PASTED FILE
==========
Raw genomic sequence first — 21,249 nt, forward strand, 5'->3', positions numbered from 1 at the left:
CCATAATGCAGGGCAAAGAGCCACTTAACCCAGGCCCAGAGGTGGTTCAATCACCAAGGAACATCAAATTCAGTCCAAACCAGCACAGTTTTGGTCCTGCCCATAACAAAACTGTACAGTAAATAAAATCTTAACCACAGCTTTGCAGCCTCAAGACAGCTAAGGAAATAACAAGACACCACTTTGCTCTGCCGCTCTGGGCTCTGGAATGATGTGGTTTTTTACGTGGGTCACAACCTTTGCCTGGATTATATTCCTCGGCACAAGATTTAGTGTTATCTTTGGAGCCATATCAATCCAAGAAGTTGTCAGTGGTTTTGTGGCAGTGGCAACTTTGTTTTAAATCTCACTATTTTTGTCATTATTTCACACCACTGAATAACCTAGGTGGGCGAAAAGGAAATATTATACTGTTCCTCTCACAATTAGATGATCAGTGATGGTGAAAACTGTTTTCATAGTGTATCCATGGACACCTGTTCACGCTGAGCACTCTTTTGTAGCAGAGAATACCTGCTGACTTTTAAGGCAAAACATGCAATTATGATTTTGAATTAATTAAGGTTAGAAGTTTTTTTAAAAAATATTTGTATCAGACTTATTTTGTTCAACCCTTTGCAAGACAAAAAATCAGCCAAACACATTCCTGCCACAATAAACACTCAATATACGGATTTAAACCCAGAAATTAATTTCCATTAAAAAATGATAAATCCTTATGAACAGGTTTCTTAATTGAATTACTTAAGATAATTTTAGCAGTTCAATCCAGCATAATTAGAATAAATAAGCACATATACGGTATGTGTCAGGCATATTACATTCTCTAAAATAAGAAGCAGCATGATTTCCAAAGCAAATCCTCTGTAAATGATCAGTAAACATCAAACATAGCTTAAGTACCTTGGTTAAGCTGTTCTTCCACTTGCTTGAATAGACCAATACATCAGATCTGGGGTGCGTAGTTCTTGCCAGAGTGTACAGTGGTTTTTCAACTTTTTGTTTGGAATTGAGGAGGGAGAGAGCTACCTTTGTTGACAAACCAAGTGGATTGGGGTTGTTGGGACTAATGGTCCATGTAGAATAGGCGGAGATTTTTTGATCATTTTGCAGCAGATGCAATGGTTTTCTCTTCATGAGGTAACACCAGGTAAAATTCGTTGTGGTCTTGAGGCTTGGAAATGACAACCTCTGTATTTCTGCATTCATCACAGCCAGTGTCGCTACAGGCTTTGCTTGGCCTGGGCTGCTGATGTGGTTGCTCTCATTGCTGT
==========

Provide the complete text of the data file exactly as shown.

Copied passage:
Raw genomic sequence first — 21,249 nt, forward strand, 5'->3', positions numbered from 1 at the left:
CCATAATGCAGGGCAAAGAGCCACTTAACCCAGGCCCAGAGGTGGTTCAATCACCAAGGAACATCAAATTCAGTCCAAACCAGCACAGTTTTGGTCCTGCCCATAACAAAACTGTACAGTAAATAAAATCTTAACCACAGCTTTGCAGCCTCAAGACAGCTAAGGAAATAACAAGACACCACTTTGCTCTGCCGCTCTGGGCTCTGGAATGATGTGGTTTTTTACGTGGGTCACAACCTTTGCCTGGATTATATTCCTCGGCACAAGATTTAGTGTTATCTTTGGAGCCATATCAATCCAAGAAGTTGTCAGTGGTTTTGTGGCAGTGGCAACTTTGTTTTAAATCTCACTATTTTTGTCATTATTTCACACCACTGAATAACCTAGGTGGGCGAAAAGGAAATATTATACTGTTCCTCTCACAATTAGATGATCAGTGATGGTGAAAACTGTTTTCATAGTGTATCCATGGACACCTGTTCACGCTGAGCACTCTTTTGTAGCAGAGAATACCTGCTGACTTTTAAGGCAAAACATGCAATTATGATTTTGAATTAATTAAGGTTAGAAGTTTTTTTAAAAAATATTTGTATCAGACTTATTTTGTTCAACCCTTTGCAAGACAAAAAATCAGCCAAACACATTCCTGCCACAATAAACACTCAATATACGGATTTAAACCCAGAAATTAATTTCCATTAAAAAATGATAAATCCTTATGAACAGGTTTCTTAATTGAATTACTTAAGATAATTTTAGCAGTTCAATCCAGCATAATTAGAATAAATAAGCACATATACGGTATGTGTCAGGCATATTACATTCTCTAAAATAAGAAGCAGCATGATTTCCAAAGCAAATCCTCTGTAAATGATCAGTAAACATCAAACATAGCTTAAGTACCTTGGTTAAGCTGTTCTTCCACTTGCTTGAATAGACCAATACATCAGATCTGGGGTGCGTAGTTCTTGCCAGAGTGTACAGTGGTTTTTCAACTTTTTGTTTGGAATTGAGGAGGGAGAGAGCTACCTTTGTTGACAAACCAAGTGGATTGGGGTTGTTGGGACTAATGGTCCATGTAGAATAGGCGGAGATTTTTTGATCATTTTGCAGCAGATGCAATGGTTTTCTCTTCATGAGGTAACACCAGGTAAAATTCGTTGTGGTCTTGAGGCTTGGAAATGACAACCTCTGTATTTCTGCATTCATCACAGCCAGTGTCGCTACAGGCTTTGCTTGGCCTGGGCTGCTGATGTGGTTGCTCTCATTGCTGT